I did have a more athletic build than most of the girls in my class. But the explanation is simple. About 3% of them would have been the ‘lucky’ ones who were naturally born with fine bones and found it difficult to put weight on, whilst the rest starved, exercised like crazy and turned to extremely un-healthy and damaging habits. I on the other hand, believed that in order to even get through my day (usually 7am until 7pm) I would have to eat – and eat well. However, the pressure of my classmates competitiveness and the comment from the heads of staff was too much and I eventually delved into some very unhealthy habits of my own.
After listening to some classmates discussing the best way to drop weight extremely fast (consisted of basically not eating) and deciding that maybe if I drink just green tea for a few days I might be skinny enough for them, I knew enough was enough and that I had reached my limits. It finally clicked when I realized that my cohort and myself concentrated more on our weight than the actual dancing.
The last straw(s) was when my Mum saw three red scratches down the inside of my thigh from a teacher scraping them and telling me they were not good enough. Also, the day I walked into the cafeteria to hear my classmates discussing whether they had tried throwing up their meals and how they did it. And finally when the Head’s of the School told my good friend that her chest was too ‘swollen’. Umm they’re called boobs people! In fact, I even remember seeing a classmate bandage her breasts every morning before class to stop them from developing. I knew then that my world I for so long wanted to be a part of was not for me.
It’s incredibly appalling how that school can crush a young woman’s dreams over the difference between being skinny and bulimic! The sad thing is the ballet world does not see these extreme cases of skinny as such. And disturbingly neither did any of my other classmates. What makes me angrier than anything is that I was a fifteen-year-old girl, away from home, absent from a close-knit family and immediate support when I was made to feel completely inadequate. Now that I am 20 and studying at University and doing much better, I can step back and look at this senseless world of fanatics with an understanding that what they did was – 1. Unacceptable, 2. Extremely mentally and physically dangerous, and 3. Disappointing (to say the least).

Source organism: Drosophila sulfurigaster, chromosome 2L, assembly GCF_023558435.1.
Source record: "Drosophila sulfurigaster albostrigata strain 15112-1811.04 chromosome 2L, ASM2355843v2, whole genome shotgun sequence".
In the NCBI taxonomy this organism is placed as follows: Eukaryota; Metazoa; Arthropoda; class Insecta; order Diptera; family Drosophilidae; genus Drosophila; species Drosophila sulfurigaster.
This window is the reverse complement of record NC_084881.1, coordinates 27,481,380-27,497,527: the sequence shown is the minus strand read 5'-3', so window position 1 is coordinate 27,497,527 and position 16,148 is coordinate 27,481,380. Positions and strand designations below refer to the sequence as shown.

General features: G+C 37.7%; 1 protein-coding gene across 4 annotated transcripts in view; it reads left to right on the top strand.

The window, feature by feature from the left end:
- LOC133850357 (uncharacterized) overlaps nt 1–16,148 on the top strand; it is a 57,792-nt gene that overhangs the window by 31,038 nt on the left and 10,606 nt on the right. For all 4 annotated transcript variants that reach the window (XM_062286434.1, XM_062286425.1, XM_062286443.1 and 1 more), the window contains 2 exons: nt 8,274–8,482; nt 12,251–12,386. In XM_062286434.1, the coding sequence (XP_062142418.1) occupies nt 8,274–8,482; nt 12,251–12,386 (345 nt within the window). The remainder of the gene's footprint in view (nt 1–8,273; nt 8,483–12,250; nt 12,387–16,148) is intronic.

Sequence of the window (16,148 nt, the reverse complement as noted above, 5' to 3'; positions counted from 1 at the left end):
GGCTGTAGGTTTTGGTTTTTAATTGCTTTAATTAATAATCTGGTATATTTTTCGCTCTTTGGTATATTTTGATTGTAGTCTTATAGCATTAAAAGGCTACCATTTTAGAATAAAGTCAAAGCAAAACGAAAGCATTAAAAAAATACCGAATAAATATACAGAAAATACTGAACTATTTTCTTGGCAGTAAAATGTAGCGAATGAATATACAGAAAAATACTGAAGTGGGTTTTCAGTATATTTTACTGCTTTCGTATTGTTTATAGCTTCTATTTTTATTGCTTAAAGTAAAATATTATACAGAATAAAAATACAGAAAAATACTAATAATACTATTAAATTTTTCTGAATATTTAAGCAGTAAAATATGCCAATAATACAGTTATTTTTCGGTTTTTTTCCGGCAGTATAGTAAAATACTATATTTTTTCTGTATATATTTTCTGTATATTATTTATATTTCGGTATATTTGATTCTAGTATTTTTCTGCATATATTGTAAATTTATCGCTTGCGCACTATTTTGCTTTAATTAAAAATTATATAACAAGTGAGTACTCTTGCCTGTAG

It’s important to note that not all teachers and people in the Ballet World share the same views. Luckily I had one amazing, supportive Contemporary teacher who made leaving the Australian Ballet School so much harder. She believed in athletic, strong, and striking women who danced with some vigor. However these people are few and far between. I find this extremely sad. Obviously the general public want to see women dancing so I don’t understand why the School want them to look like starved, pre-pubescent, little boys.
So my final answer? No – do not let your daughter do ballet for fear she becomes incredibly charmed by the Tutu’s like I was and will do anything to be a part of it. The sad truth is that in reality The Australian Ballet School and other Dance Schools may say they don’t focus on dieting and the stick thin physique when in fact they do. I completely understand that you have to be thin to dance but you also have to be fit. Institutions like this are bordering on child abuse when they mess with a developing young woman who is vulnerable, impressionable, maturing and far from home. It’s inexcusable. Hopefully voicing my opinion on this issue will lead the way to a much needed attitude adjustment in the Ballet Community.”
Have you ever done ballet? Do you know anyone in the ballet world and would you consider sending your daughter to ballet lessons. Perhaps you already do – what has your experience been like